Should landowners be allowed to cull bats without permits?
Queensland has four species of large fruit bats (‘flying foxes’), which fly from their roosts in spectacular fashion at dusk to feed on fruits and nectar, dispersing seeds and pollens of native trees, shrubs and vines while doing so.
Unfortunately they have also developed a taste for some cultivated fruits, which can affect the livelihood of some orchardists. This year, ironically on threatened species days (since two of the species are considered vulnerable) new legislation was passed in Queensland allowing the culling of bats by shooting, but only as a last resort and with permits that must be sought from the state government.
Whether this is an efficient solution and whether conservation or animal welfare issues can be adequately monitored and controlled is still very much open to debate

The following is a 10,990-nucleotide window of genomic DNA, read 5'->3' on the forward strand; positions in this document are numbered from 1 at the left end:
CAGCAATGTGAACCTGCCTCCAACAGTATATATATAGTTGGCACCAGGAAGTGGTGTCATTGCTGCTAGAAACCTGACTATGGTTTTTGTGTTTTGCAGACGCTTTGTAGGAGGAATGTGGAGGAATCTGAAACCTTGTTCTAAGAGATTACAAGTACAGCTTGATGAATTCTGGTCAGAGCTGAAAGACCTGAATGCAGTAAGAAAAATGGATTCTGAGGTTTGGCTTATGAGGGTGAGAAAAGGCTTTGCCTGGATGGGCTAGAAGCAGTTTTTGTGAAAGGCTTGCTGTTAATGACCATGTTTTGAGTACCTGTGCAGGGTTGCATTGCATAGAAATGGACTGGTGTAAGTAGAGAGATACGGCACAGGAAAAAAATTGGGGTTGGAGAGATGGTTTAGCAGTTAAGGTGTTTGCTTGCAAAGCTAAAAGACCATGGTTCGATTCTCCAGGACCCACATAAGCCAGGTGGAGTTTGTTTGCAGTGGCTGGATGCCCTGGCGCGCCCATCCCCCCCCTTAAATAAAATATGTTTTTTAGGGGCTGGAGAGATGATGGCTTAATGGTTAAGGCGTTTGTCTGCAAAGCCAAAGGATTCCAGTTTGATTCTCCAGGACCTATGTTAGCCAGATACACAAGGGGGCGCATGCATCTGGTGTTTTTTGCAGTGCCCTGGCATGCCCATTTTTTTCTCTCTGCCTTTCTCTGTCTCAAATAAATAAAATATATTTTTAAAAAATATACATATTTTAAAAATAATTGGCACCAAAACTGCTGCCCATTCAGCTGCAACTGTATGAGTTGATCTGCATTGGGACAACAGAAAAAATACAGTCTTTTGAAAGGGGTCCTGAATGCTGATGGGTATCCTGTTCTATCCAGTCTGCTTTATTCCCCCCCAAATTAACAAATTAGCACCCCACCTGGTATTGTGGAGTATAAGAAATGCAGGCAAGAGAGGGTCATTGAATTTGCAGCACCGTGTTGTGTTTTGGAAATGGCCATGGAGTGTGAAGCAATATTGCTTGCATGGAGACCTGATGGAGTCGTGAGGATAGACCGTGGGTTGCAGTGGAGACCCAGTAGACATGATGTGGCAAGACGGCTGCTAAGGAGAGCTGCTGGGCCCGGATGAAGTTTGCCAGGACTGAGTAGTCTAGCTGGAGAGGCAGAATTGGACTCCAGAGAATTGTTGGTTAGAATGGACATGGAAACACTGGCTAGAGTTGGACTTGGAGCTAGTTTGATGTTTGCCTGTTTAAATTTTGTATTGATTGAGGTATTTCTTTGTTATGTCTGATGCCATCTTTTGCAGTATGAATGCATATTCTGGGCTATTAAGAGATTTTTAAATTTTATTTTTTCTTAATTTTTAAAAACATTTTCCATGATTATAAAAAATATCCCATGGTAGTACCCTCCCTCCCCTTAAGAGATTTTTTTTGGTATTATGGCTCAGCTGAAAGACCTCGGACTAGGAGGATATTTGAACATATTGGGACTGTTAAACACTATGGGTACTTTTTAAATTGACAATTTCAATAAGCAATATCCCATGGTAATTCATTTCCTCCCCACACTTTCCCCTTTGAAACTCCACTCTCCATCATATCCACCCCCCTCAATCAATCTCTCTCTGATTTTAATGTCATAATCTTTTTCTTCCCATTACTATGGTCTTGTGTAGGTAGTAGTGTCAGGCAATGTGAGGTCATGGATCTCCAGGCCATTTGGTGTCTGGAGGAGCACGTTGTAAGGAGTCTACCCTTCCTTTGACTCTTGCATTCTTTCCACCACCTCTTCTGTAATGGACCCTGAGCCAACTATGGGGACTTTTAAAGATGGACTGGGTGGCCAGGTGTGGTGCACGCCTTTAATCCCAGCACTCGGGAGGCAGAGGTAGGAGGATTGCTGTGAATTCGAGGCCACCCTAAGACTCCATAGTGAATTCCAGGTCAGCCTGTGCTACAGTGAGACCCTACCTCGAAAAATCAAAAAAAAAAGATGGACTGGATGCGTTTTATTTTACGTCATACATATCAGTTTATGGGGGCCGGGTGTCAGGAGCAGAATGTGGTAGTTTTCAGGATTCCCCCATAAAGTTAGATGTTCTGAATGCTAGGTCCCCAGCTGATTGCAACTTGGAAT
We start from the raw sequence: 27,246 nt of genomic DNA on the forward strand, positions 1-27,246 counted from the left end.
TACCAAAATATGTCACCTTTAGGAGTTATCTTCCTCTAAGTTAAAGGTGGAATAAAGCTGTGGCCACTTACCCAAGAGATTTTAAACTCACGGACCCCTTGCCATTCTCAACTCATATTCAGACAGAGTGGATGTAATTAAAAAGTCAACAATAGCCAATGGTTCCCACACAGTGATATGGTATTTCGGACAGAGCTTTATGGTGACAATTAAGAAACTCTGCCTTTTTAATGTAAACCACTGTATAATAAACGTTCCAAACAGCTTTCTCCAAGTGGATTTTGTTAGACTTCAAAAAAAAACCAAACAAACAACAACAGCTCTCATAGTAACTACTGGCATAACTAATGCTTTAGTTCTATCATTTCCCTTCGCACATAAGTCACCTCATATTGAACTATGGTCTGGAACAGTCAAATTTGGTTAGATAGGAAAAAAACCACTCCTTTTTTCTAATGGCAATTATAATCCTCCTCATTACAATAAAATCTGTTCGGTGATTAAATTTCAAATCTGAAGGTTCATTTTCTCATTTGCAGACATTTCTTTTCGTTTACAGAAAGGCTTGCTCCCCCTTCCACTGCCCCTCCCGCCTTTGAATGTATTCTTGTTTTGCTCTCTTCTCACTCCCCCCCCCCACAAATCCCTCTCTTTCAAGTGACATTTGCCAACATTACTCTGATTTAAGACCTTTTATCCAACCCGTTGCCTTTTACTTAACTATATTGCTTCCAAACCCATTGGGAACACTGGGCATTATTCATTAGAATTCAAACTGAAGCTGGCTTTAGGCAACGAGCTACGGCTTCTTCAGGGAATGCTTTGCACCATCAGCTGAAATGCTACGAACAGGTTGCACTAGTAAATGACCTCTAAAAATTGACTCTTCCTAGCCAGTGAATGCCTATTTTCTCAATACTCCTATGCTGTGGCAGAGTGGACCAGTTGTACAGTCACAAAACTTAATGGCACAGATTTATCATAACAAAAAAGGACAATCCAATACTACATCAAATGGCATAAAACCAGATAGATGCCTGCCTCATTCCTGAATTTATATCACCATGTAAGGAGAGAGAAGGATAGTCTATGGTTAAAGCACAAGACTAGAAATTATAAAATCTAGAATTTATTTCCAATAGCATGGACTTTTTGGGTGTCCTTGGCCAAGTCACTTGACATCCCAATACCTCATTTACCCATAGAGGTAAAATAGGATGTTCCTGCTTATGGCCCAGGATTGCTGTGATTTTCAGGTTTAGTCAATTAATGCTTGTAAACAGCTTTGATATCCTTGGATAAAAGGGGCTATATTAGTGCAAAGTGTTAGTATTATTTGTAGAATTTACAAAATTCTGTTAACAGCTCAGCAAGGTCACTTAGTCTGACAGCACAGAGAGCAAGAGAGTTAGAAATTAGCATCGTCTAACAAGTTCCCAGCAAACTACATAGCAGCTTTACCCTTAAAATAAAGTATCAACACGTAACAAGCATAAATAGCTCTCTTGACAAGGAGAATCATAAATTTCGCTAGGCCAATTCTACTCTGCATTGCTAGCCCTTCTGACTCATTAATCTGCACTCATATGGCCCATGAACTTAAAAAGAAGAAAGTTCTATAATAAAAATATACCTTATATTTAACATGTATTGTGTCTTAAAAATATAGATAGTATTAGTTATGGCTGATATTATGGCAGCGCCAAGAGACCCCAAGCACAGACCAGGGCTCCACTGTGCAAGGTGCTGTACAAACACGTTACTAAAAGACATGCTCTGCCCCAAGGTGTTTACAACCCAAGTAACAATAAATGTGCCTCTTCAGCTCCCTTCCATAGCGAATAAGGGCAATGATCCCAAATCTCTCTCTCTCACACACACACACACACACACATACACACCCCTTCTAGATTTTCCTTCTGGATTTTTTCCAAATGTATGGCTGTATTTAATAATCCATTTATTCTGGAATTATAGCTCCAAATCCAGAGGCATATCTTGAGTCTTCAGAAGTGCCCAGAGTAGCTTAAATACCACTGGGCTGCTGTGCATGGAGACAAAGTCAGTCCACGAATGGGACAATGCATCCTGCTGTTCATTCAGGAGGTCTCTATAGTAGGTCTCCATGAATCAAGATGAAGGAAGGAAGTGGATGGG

There has also been much talk in the press about the Hendra virus, which is present in bats but can only be transmitted to humans by infected horses (which appear to be able to contract it from bats although the mechanism still seems uncertain). So far there have been four human deaths from this virus, but many of the public seem unaware that you cannot contract it directly from the bats, nor that you cannot contract the other potentially lethal virus carried by bats, Lyssa virus, unless scratched or bitten by a bat, which is unlikely to happen unless you are deliberately handling them. So far there have been two human deaths from this.
An amendment soon to be presented to parliament goes further than the original act, and would allow any landowner to cull bats and even destroy whole roosts if the landowner “reasonably believes” this is necessary to remove the risk to local health.
Wildlife Tourism Australia’s response to this amendment is here:
Submissions to the Queensland government have officially closed, although you could still express your opinion to the environment minister. You can also have your say via the following survey: